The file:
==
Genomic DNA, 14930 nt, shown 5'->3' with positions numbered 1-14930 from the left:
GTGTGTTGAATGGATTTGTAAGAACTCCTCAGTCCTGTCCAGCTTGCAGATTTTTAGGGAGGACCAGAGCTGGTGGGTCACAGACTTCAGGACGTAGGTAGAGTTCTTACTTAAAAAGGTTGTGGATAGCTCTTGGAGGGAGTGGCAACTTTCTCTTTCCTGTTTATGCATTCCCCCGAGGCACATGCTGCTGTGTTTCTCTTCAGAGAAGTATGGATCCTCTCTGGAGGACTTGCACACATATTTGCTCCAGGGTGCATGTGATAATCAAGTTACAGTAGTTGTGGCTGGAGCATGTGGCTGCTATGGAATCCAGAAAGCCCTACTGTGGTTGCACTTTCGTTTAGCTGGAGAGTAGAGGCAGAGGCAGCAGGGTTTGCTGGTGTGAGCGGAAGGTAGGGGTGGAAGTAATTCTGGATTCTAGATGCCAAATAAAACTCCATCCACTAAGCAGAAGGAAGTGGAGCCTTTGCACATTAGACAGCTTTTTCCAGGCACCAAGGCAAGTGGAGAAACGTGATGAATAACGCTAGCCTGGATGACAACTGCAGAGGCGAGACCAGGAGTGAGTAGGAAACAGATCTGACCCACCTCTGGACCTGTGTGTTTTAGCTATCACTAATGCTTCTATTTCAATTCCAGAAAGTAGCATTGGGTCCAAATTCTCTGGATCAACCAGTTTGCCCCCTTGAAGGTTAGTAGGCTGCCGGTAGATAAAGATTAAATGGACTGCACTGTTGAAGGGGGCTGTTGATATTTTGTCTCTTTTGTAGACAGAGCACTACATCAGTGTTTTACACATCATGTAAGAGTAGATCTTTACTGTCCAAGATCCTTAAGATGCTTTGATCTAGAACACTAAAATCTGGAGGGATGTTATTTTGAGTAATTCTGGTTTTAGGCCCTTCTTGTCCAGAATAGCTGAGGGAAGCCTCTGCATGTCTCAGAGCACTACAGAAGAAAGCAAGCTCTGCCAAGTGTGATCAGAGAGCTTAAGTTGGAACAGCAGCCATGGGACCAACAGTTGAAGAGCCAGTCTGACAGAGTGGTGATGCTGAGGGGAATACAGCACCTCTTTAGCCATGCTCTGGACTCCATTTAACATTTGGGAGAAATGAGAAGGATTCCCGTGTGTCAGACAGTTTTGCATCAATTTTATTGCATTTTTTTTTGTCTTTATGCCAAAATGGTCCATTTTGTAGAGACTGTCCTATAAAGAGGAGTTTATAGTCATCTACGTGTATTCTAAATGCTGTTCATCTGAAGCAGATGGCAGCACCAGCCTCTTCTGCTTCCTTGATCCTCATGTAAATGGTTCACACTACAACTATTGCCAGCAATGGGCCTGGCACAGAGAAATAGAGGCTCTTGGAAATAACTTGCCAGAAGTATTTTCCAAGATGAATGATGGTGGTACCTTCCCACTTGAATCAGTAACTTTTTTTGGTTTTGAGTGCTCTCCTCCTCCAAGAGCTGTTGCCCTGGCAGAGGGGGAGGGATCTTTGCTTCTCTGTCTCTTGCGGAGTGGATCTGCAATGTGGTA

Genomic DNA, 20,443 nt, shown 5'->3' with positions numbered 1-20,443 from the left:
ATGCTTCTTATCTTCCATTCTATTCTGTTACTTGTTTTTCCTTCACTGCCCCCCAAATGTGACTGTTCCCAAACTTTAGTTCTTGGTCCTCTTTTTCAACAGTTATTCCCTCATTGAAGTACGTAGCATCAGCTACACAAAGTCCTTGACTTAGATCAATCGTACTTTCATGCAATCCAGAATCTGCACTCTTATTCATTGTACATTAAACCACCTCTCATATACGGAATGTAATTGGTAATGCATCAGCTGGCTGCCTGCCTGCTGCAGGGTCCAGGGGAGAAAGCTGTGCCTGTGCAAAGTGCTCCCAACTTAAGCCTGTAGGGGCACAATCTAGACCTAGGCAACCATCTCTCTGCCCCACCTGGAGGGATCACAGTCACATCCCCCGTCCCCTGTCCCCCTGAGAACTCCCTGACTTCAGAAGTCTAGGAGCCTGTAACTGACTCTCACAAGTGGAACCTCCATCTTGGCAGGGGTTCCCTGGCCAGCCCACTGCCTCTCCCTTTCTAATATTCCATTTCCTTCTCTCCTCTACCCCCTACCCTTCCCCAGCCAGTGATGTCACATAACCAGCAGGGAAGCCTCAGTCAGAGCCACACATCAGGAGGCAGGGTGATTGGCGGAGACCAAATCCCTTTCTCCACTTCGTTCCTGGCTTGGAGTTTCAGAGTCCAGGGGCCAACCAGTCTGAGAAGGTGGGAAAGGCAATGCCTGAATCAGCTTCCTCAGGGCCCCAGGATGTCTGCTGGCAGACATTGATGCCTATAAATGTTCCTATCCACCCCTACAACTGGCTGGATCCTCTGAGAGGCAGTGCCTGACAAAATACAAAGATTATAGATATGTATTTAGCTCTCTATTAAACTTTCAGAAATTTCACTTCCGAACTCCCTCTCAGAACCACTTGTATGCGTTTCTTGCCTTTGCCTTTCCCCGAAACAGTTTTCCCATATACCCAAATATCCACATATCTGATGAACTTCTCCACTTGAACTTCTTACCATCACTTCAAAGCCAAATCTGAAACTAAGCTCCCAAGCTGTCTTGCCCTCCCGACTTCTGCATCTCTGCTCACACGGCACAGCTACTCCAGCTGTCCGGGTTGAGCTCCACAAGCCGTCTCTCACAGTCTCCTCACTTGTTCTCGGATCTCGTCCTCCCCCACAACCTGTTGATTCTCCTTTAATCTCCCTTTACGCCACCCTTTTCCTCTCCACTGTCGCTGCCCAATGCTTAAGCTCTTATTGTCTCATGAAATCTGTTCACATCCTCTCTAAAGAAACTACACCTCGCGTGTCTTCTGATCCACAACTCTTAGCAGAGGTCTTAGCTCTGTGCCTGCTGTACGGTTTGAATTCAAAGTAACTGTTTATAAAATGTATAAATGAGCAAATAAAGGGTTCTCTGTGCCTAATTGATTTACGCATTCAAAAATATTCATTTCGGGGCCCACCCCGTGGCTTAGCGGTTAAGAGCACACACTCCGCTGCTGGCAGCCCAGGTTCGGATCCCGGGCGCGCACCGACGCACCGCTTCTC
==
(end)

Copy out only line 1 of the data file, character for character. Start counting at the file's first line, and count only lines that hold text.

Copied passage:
Genomic DNA, 14930 nt, shown 5'->3' with positions numbered 1-14930 from the left: